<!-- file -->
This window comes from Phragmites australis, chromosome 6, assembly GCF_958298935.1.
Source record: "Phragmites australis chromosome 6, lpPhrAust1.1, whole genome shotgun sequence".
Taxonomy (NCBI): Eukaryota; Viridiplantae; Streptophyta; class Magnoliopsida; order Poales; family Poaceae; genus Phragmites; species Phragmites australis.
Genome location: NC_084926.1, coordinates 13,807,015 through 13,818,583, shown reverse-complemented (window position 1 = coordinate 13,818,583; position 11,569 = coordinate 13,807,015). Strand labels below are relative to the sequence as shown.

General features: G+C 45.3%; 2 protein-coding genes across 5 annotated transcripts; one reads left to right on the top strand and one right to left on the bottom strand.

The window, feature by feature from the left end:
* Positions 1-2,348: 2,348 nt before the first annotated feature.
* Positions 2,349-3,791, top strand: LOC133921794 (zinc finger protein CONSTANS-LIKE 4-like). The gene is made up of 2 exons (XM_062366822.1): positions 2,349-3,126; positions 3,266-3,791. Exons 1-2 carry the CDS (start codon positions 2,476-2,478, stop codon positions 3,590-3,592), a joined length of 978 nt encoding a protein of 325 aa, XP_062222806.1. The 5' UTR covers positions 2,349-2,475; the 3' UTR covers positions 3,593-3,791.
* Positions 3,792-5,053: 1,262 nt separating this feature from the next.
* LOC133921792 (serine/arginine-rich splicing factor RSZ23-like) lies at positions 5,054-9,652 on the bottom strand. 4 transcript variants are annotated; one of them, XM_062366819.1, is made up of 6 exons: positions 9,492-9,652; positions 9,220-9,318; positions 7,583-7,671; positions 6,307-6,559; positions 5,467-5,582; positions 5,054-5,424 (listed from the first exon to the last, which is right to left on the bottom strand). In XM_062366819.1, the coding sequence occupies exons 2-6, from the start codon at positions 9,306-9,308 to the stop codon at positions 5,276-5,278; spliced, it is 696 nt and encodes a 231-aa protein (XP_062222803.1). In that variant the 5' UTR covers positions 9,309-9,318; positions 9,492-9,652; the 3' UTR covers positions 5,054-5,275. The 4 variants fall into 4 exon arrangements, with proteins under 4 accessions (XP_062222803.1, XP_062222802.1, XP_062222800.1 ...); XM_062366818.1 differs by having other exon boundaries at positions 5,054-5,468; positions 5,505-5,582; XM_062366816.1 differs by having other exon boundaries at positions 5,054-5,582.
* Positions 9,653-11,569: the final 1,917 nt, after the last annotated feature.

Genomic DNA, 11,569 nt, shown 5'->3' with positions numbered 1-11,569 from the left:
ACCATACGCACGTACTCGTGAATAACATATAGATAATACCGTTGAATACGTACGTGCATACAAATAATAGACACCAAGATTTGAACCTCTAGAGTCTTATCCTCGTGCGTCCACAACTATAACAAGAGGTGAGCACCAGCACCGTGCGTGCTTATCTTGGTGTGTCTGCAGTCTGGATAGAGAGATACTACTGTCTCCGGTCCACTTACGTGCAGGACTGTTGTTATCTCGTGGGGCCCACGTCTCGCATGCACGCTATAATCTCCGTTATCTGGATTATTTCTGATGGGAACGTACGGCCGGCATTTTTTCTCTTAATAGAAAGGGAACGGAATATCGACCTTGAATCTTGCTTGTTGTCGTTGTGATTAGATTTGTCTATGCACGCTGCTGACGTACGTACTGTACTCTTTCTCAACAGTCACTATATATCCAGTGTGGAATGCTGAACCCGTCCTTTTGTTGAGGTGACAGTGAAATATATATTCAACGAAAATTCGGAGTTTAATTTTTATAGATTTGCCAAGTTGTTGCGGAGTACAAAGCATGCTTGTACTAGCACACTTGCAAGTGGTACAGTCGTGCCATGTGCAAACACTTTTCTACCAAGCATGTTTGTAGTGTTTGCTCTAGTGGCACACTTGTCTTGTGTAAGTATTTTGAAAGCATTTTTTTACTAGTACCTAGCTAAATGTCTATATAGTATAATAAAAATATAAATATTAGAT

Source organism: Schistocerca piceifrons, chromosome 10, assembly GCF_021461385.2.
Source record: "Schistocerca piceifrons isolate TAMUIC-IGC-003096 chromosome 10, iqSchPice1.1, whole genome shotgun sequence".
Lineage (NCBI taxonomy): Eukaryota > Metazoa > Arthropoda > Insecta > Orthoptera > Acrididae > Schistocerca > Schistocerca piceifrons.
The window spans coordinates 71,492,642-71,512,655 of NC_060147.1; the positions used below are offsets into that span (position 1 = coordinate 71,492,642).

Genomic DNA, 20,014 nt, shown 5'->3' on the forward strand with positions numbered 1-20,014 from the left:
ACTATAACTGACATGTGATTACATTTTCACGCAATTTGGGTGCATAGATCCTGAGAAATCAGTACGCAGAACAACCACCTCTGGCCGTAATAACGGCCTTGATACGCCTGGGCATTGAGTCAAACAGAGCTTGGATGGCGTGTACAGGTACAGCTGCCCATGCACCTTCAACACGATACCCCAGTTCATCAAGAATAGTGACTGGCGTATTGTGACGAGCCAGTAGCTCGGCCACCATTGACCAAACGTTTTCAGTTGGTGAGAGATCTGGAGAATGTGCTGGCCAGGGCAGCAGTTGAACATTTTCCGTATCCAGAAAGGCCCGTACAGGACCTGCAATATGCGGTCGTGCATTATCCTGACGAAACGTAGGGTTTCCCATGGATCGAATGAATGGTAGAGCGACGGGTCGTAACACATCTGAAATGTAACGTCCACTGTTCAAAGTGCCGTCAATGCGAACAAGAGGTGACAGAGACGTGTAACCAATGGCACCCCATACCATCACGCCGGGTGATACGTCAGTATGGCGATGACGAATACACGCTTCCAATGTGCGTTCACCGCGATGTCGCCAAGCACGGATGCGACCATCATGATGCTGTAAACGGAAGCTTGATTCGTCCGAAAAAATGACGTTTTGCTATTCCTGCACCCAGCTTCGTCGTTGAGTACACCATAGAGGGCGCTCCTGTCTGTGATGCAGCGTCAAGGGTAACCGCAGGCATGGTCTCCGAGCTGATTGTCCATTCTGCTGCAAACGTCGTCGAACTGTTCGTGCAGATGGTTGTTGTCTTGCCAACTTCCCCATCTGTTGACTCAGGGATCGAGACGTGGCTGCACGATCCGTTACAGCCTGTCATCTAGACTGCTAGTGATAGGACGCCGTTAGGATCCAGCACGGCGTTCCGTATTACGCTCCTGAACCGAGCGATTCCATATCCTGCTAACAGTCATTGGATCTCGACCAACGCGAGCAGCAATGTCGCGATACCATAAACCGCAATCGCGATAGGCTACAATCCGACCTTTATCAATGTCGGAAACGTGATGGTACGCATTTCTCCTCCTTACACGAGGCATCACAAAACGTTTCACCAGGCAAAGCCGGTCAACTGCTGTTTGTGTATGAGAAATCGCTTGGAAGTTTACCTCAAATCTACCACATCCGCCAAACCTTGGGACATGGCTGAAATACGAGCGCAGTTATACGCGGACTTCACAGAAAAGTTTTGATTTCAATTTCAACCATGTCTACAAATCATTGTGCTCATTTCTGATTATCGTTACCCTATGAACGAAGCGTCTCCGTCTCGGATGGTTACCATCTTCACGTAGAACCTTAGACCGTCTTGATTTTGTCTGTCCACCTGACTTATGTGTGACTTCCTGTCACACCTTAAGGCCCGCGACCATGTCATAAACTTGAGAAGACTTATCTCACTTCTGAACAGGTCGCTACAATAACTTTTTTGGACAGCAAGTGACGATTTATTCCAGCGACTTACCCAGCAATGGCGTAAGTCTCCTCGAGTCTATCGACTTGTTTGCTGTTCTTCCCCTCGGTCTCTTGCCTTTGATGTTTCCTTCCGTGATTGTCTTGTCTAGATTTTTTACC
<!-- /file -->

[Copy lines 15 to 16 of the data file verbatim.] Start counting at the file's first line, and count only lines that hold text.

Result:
Source record: "Schistocerca piceifrons isolate TAMUIC-IGC-003096 chromosome 10, iqSchPice1.1, whole genome shotgun sequence".
Lineage (NCBI taxonomy): Eukaryota > Metazoa > Arthropoda > Insecta > Orthoptera > Acrididae > Schistocerca > Schistocerca piceifrons.